The next chapter in producing your first play or musical
It would be easy to offer these key positions to your friends or people you’ve worked with in the past. It is important though to keep your options open, and interviewing potential artistic team members is essential to keep your company/production from becoming stagnate.
KEY INTERVIEW QUESTIONS
1. “Tell us about your creative process. How do you tackle a new project?”
This will give you an idea about how they work as an artist. Each director or artistic team member will have a different way of working, and it’s essential that you find a way for everyone to work together, no matter what their process is.
2. “How do you conduct your rehearsals?”
Knowing up front that a director is one that likes to sit behind a table and direct or whether they micro manage everything on stage is key.
3. “What’s your vision for the show?”
This is probably the most important question you can ask. If a director is set on expensive technical aspects (lighting, sets, costumes) it may not work within the constraints of your budget, and it’s important to find someone who can work within your existing budget. Unless you have unlimited cash flow, you probably won’t be able to have a revolve or lifts on the stage, and so they (the artistic team) need to know and understand that before rehearsals begin.
BOX OFFICE REVENUE BUDGETING
Depending on your venue, you need to accurately project what your production can make during the run. The size of your venue and your ticket cost can give you a pretty good idea of what you will bring in.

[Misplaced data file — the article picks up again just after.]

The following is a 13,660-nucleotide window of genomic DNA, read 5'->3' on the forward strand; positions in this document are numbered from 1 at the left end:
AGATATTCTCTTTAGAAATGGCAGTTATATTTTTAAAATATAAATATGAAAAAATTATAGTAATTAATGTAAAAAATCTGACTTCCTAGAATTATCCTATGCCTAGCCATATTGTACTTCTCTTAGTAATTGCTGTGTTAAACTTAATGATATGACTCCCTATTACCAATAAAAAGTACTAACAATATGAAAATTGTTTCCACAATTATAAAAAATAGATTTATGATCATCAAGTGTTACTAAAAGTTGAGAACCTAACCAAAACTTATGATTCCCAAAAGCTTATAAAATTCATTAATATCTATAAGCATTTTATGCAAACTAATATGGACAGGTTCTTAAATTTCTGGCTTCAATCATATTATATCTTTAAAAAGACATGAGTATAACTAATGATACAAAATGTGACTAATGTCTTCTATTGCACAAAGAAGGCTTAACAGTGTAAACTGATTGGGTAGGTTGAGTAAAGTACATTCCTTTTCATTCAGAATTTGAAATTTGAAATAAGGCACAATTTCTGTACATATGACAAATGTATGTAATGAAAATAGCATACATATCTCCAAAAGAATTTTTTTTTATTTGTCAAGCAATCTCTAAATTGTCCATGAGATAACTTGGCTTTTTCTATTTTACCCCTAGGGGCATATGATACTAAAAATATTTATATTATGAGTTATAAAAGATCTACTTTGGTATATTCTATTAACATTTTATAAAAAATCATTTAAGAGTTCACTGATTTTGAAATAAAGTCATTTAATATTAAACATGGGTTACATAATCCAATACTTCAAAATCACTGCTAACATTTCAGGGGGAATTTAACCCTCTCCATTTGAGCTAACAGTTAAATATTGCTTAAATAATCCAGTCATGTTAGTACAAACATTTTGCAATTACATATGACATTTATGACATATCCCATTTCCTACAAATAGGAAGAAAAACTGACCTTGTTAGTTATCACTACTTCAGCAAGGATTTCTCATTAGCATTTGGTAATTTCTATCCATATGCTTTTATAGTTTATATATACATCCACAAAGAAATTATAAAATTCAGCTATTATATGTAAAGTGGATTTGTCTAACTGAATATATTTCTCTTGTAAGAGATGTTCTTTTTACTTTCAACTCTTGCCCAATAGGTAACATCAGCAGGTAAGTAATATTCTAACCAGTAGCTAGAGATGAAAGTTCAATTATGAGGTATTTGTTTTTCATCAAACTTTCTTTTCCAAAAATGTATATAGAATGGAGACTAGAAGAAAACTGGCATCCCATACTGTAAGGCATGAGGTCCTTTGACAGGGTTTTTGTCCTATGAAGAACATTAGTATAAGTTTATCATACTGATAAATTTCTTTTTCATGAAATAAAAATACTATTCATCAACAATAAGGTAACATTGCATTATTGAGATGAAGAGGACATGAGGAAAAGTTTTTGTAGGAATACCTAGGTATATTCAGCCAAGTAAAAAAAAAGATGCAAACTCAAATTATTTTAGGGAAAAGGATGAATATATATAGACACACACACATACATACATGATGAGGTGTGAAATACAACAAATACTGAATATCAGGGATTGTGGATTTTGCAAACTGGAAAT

The rule of thumb is to budget for 30% capacity. If you have a venue with 100 seats, you should expect 30 patrons per performance. Obviously you want more (who doesn’t want sell out houses?) but you have to be realistic. If you have 30 in your audience per show, and tickets are $20 each, you will make $600 per performance. You can also project what your show COULD make (100 in your audience per show x $20 each = $2000 per performance) but please be realistic with this goal. If you have a cast of 30, chances are you will do well, but you shouldn’t base your projections on sell out houses, because you may not (and probably will not) hit that goal.
Producing a play or musical shouldn’t be about making money, but in these tight financial times you want to recoup your investment, especially if you are lent money with the expectation of paying it back. As well, you probably would like to produce more work, and having working capital for your next production.
After you have picked a show, hired the artistic staff and done your budgeting, you’re onto the next step, which is a lot more fun – the rehearsal process leading up to opening night.